When two top high school teams from Canada meet at Páirc Tailteann, home of Meath Gaelic Football and Hurling, on Friday August 31 as part of the Global Ireland Football Tournament (GIFT) 2012, they will be playing by different rules of ‘American’ football. The Canadians will naturally play by Canadian rules.
To causal fans of the gridiron game who will be curious observers at the GIFT 2012 games this summer, the rules and intricacies of the sport will be something they have to digest while enjoying the spectacle of some of the best American and Canadian teams playing on Irish soil.
Some might not notice the apparent differences between the Oak Park vs. Villanova College clash at 4pm and the game featuring Notre Dame Preparatory High School from Scottsdale, Arizona, and Father Judge High School of Philadelphia at 7.30pm. But there will certainly be differences.
For starters, the Canadians will line up with 12 men on the field, which for the Americans would incur a penalty flag the moment the ball is snapped. The number of big guys fighting up front in the trenches remains the same as extra man traditionally lines up in the backfield, giving the Canadian quarterback an extra offensive weapon.
Canadian rules give the teams only three downs to move the ball a minimum of 10 yards, compared with four downs allowed by the Americans. So expect Oak Park and Villanova College to come out firing offensively and passing the ball because there is a greater sense of urgency when it comes to advancing downfield. Fans at Páirc Tailteann can expect an exciting game full of passing and points.
Backfield players other than the quarterback can also be in motion forward prior to the ball being snapped, meaning a wide receiver might sprint towards the line of scrimmage and have a head start on his defender as he races downfield to catch a pass. The Americans simply don’t allow such things.
The Canadian game also moves quicker because only 20 seconds are allowed on the clock that clicks down between plays, compared with 40 seconds in the American version.
There are multiple rule differences governing fumbles out of bounds, fair-catching the ball, the defensive line, and the positioning of the ball for some plays, but the most unique rule difference is probably the one known as the ‘Rouge’. Any kicked ball that lands in the end zone and is not a successful field goal or extra point, is considered live and if a player from the defending team then fails to return the ball out of the end zone, the kicking team scores one point – known as a Rouge.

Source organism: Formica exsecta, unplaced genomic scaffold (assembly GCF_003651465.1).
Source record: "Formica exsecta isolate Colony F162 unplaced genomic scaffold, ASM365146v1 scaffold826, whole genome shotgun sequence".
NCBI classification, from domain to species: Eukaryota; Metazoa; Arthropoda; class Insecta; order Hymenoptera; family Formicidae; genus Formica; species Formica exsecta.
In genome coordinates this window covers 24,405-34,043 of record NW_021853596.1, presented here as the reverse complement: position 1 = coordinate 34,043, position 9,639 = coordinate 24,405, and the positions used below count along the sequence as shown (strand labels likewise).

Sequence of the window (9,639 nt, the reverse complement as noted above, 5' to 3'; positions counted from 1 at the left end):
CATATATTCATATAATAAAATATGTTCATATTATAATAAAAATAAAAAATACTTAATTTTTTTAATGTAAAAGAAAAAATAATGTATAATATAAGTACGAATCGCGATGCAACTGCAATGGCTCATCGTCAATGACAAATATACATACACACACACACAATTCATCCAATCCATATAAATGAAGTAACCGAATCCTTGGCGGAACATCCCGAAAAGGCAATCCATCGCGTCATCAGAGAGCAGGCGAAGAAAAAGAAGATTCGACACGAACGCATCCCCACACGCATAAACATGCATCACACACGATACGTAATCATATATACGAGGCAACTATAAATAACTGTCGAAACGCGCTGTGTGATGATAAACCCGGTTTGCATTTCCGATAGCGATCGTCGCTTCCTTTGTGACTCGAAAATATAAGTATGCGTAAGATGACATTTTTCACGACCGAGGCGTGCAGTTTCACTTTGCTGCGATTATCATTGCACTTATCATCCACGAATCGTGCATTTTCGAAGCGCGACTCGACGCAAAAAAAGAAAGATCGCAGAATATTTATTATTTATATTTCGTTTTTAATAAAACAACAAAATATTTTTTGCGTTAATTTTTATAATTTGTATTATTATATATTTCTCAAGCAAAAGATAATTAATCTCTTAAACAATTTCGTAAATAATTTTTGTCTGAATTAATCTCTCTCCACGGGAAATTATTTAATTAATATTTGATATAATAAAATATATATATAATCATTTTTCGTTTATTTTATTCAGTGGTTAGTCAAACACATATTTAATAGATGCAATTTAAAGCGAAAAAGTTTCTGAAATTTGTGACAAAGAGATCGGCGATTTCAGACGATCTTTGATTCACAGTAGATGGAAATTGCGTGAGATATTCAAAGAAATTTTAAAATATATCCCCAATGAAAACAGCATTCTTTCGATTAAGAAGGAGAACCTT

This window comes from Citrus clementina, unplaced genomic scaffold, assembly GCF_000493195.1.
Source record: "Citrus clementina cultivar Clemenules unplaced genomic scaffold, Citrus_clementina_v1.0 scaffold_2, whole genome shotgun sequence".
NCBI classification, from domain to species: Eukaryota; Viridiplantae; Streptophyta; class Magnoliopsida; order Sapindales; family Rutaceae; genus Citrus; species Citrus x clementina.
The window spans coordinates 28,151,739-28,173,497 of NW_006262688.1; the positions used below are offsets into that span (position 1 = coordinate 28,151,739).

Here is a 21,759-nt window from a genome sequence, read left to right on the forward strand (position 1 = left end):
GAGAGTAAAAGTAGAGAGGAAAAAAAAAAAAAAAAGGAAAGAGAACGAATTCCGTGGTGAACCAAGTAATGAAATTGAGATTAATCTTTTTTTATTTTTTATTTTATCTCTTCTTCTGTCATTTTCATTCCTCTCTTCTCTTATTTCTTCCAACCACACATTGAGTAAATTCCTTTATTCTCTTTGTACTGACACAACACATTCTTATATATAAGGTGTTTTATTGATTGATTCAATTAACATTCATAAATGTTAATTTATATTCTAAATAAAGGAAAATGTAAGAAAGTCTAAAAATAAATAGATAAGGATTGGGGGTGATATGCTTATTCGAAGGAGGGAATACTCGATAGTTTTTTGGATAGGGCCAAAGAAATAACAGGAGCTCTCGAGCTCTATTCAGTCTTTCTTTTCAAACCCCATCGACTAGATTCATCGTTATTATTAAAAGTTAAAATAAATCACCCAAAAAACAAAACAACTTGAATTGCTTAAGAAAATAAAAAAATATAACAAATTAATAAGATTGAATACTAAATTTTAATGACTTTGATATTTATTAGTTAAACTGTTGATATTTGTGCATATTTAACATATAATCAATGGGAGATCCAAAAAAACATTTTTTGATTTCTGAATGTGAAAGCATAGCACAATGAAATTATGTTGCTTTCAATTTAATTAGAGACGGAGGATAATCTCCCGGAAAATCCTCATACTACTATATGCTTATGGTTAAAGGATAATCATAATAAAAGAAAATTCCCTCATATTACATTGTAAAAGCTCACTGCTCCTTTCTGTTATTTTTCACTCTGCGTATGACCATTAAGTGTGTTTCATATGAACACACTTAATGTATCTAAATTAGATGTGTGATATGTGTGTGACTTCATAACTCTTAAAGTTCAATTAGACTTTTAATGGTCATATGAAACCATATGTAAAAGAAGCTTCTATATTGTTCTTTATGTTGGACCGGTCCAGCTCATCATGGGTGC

The field for Canadian football is also a different size, but the Canadian teams will both play on the American-sized gridiron, 100 yards by 53.3 yards, with 10 yard end zones in front of the goal posts, painted onto the hallowed field at Páirc Tailteann, and will adjust accordingly.
“It makes perfect sense for the two Canadian teams to play by the rules that they practice for and are used to, rather than ask them to play the American version,” said GIFT organizer Patrick Steenberge, President of Global Football. “It will be something different for the fans who come out in Navan to see and enjoy and it should produce an exciting high-scoring game.”
The clash between Oak Park High School from Winnipeg, Manitoba, and Villanova College from King City near Toronto, Ontario, will kick off a double-header of two games being played at the 20,000-capacity venue in County Meath, on Friday, August 31.
One of the nation’s top-ranked high school teams, Oak Park suffered only one defeat in 2011 and reached the final of the Winnipeg High School Football League ANAVETS Bowl for the third year in a row as defending champions.
Head Coach Stuart Nixon, who has led the Raiders fortunes since 2003, said: “Everyone involved in our program is so excited to have the opportunity to take part in this tournament and showcase our team across the pond. A trip of this magnitude has involved a great deal of work on the part of the coaches, parents and players but I am sure it will be an unforgettable experience that will be well worth it.”
Villanova College was established in 1999 and the football program was started in 2002 under head coach Marcello Lio, who played American football with Bergamo and Nuremburg in Italy and Germany. Last season the Knights posted a 2-4 record.
“This is a great step forward in our young football program and we are very grateful to be one of only two Canadian high schools taking part in this historic international event,” said Coach Lio. “This is going to be a global event our football team will never forget. Our coaching staff has worked tirelessly at making this remarkable opportunity come to fruition. I sincerely have to thank our school administration and parents for their support.”
Tickets are on sale through www.Tickets.ie/GIFT2012 priced €15 for adults and may be printed from home after purchasing. Admission is free for children aged 12 and under and a €10 student ticket will be available at the venues on game day.
Fans back home in Canada can catch all the action by tuning into a webcast produced by TodoCast Live Internet Broadcasting. A package offering all six games live and available on-demand following the GIFT 2012 event will be available through www.GlobalFootball.com and www.GIFT2012.com priced $19.95 and fans will also be able to order games in advance.